Meet the Author

Frank E. Yeomans, M.D., Ph.D., is Clinical Associate Professor of Psychiatry at the Weill Medical College of Cornell University and Co-Director of Training and Senior Supervisor at the Personality Disorders Institute at the New York Presbyterian Hospital, Westchester Division. In addition to private practice in New York City and White Plains, NY, Dr. Yeomans teaches and supervises Transference-Focused Psychother-apy in Quebec, the Netherlands, Switzerland, and Germany. John F. Clarkin, Ph.D., is a Professor of Clinical Psychology, Department of Psychiatry at the Weill Medical College of Cornell University and the Co-Director of the Personality Disorders Institute and the Director of Psychology at Cornell Medical Center. Dr. Clarkin is on the Research Faculty and is a Lecturer at Columbia University's Psychoanalytic Center. His research publications are on the phenomenology of personality disorders, especially borderline personality disorder. For the last twelve years, he has directed a large scale clinical study of the effect of psychodynamic psychotherapy with severely disturbed borderline personality disorder patients. Otto F. Kernberg, M.D., F.A.P.A., is Director of the Personality Disorders Institute at The New York Presbyterian Hospital, Westchester Division and Professor of Psychiatry at the Weill Medical College of Cornell University. Dr. Kernberg is Past President of the International Psychoanalytic Association and also Training and Supervising Analyst of the Columbia University Center for Psychoanalytic Training and Research. From 1976 to 1995 he was Associate Chairman and Medical Director of The New York Hospital-Cornell Medical Center, Westchester Division. He was elected Doctor Honoris Causa by the University of Buenos Aires, Argentina, in 1998, and received the 1999 Austrian Cross of Honor for Science and Art.

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Table of Contents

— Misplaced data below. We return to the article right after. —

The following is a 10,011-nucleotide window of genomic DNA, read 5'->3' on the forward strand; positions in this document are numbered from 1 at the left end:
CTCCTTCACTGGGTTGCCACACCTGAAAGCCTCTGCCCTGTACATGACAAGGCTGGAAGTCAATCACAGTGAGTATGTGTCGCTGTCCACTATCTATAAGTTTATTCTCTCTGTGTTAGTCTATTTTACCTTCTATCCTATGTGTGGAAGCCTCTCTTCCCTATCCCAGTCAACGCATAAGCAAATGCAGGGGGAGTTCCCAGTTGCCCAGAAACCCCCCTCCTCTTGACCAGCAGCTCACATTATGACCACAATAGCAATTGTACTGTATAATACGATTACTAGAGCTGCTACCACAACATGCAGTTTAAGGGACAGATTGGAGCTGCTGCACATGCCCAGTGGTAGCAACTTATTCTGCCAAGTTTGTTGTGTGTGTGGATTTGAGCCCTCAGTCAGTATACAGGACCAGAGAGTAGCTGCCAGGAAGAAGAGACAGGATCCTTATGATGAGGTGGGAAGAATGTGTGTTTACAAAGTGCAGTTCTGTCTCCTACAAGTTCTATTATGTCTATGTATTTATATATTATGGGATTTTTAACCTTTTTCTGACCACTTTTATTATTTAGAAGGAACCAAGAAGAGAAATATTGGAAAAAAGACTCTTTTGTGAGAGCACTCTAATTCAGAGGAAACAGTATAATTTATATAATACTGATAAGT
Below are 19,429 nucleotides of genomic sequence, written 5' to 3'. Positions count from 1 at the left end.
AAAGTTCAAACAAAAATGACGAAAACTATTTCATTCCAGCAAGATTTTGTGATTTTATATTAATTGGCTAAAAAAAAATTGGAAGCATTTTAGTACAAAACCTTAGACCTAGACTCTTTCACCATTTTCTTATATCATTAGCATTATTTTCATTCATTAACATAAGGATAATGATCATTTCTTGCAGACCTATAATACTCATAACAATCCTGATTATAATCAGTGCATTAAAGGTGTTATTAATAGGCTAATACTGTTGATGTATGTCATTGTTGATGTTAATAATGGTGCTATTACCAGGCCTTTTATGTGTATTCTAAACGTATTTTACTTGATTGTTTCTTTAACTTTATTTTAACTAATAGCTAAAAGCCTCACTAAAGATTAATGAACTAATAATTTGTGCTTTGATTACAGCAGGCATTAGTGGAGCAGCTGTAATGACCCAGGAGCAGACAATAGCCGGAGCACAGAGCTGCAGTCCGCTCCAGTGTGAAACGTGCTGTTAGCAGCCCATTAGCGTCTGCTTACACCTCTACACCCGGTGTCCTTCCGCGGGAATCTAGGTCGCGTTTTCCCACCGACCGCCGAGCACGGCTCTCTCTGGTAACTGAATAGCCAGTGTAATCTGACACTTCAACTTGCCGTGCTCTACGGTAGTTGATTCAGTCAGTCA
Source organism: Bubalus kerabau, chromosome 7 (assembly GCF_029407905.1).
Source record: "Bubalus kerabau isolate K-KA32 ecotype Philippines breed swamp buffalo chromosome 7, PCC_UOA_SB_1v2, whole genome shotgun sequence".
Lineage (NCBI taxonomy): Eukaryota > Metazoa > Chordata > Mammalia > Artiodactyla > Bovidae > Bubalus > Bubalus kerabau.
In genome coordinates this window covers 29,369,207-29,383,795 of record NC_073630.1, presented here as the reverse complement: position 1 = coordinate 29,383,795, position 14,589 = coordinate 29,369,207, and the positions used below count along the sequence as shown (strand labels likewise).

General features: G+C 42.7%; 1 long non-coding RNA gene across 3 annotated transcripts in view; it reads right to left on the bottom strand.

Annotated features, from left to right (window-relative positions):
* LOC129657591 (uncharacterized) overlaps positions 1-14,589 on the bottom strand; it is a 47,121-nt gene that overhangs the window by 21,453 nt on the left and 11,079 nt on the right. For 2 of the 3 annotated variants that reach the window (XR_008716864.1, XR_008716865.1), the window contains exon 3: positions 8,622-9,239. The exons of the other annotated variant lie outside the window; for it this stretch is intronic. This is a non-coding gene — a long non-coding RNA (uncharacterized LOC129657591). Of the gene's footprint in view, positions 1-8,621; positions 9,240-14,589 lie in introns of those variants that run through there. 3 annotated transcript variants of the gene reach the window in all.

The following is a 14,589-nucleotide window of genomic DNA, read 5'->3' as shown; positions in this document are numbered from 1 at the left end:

Preface
Pt. I Who Are the Patients? Diagnostic Issues
1 What is borderline personality disorder (BPD)? 3
2 What is the borderline personality organization (BPO) and how does it provide a broader understanding and conceptual framework than borderline personality disorder (BPD)? 5
3 What is identity diffusion? 8
4 What is reality testing? 9
5 What are primitive defense mechanisms? 10
6 What is object relations theory and how does it apply to borderline personality and transference-focused psychotherapy (TFP)? 12
7 How are defense mechanisms understood in terms of internalized object relations? 18
8 How does the development of internal psychological structure differ in normal individuals as compared to individuals with borderline personality? 23
9 What is psychic structure? 26
10 Are there circumstances in which adults who are not borderline function at a split level of psychic organization? 27
11 In the primitively organized split psyche, what interactions might be expected within and among the object relations dyads? 28
12 How does one assess for BPO and BPD? 31
13 What are the origins of borderline personality organization? 33
Pt. II What is the Essence of the Treatment?
14 What is TFP? 39
15 What are the patient inclusion and exclusion criteria for TFP? 41
16 Aside from the strict exclusion criteria, are there other prognostic factors? 43
17 What kind of change can be expected from TFP? 45
18 How does TFP modify traditional psychodynamic psychotherapy to create a treatment specific to borderline patients? 47
19 What are the principle alternative treatments for BPD and BPO? 49
Pt. III Treatment Strategies
20 What is the concept of treatment strategies? 55
21 What are the specific treatment strategies? 57
Pt. IV Treatment Tactics
22 What are the treatment tactics? 67
Pt. IV-A Tactic #1 - Contract Setting
23 Does therapy start with the first session? 71
24 What constitutes an adequate evaluation? 73
25 Is it possible to include others, beside the patient, in the evaluation process? 74
26 What does the therapist say to the patient after arriving at a diagnostic impression? 75
27 When is the treatment contract set with the patient? 79
28 What therapeutic concepts underlie the treatment contract? 80
29 What are the universal elements of the treatment contract? 86
30 What are the elements of the contract that are specific to the individual patient? 88
31 How do I keep anxiety about the possibility of patients' killing themselves from distracting me from my work? 91